About Giant Foxtail:
Giant Foxtail is an annual grass the reproduces by their seeds only. It is native to China but has become a competitive grass throughout North America and has the power to greatly reduce the yield of many crops. The aspect that makes this grass so hard to control is its adaptability to all types of soil and has a high tolerance to drought. One of the major problems with Giant Foxtail is that is has the ability to produce a lot of seeds that can start to grow without lying dormant for a period of time. If it has enough light, it can quickly take over an area of crops if not properly controlled.
Family: Grass Family (Gramineae)
Giant Foxtail Scouting and Prevention:
The stem of a Giant Foxtail can get up to 2 m tall with leaf blades that are 20 to 55 cm long and about 2 to 17 mm wide. These leaves are finely haired on the upper surface and occasionally on the underside of the leaf. The inflorescence dense, spike flowers can be erect or slightly curved and are about 4.5 to 17 cm long and 1.5 to3 cm wide, covered in yellow to green bristles which flower in late July to October.
- - Carrot fields
- - Corn fields
- - Pea fields
- - Soybean fields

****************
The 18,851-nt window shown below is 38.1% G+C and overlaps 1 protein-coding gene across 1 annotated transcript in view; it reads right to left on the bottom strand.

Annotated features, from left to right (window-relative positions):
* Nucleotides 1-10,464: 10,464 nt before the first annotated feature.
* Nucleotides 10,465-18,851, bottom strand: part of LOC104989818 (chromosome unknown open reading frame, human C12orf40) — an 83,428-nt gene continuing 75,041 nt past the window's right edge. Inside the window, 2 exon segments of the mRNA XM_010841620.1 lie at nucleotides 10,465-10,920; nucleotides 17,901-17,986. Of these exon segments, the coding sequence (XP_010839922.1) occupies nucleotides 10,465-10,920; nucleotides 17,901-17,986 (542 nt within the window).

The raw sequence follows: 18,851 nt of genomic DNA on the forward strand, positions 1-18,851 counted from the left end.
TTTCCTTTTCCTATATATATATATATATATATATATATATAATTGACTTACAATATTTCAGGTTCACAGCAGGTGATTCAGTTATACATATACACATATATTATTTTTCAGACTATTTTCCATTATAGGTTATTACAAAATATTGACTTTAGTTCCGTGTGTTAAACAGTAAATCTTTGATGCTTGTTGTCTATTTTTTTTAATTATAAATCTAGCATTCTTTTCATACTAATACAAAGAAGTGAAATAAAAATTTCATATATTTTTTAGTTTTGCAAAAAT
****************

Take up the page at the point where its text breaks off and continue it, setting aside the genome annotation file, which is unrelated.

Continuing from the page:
- - Potatoes fields
Prevention of Giant Foxtail is less expensive and less time-consuming then trying to control it. Make sure when you seed a new area that you do so with certified weed-free seeds. Giant Foxtail competes well with row crops such as soybeans and corn, meaning that a good crop rotation with solid stand crops like grasses or legumes can help contribute to control and/or prevention of this weed. If there is an infested area on your property, be sure to drive around instead of through it. Finally, make sure to give all equipment that has been in infested fields a good clean so that no seeds are transferred.
Giant Foxtail Control:
It is recommended to use a combination of both chemical and cultural control methods for taking control of Giant Foxtail in your row crop fields.
A cost effective way to prevent Giant Foxtail from spreading is to mow infested areas before the grass produces seeds. Here are a few steps that may help you to control this particular weed.
- - Do the recommendations given to you by the soil test
- - The field should be planted with high-yield varieties in narrow rows with high plant population as soon as ideal soil and weather conditions are met
- - Provide nutrients necessary for early canopy closure and fast, hearty crop growth
Due to the fact the Giant Foxtail germinates throughout the summer, full-season control is very difficult. If you apply herbicides very early in the season, most times it will lose its effectiveness when the Giant Foxtail reaches peak germination. As a result, Giant Foxtail causes more problems in fields that are planted early in the season. Depending on your location, Giant Foxtail could be resistant to sulphonylurea and imidazolinone (WSSA group 2) herbicides.
Latin / Alternative Giant Foxtail names:
- - Setaria faberii Herrm.
- - Sétaire géante
- - Sétaire de Faber
- - Nodding foxtail
- - Giant bristlegrass
- - Tall foxtail
Additional Giant Foxtail Resources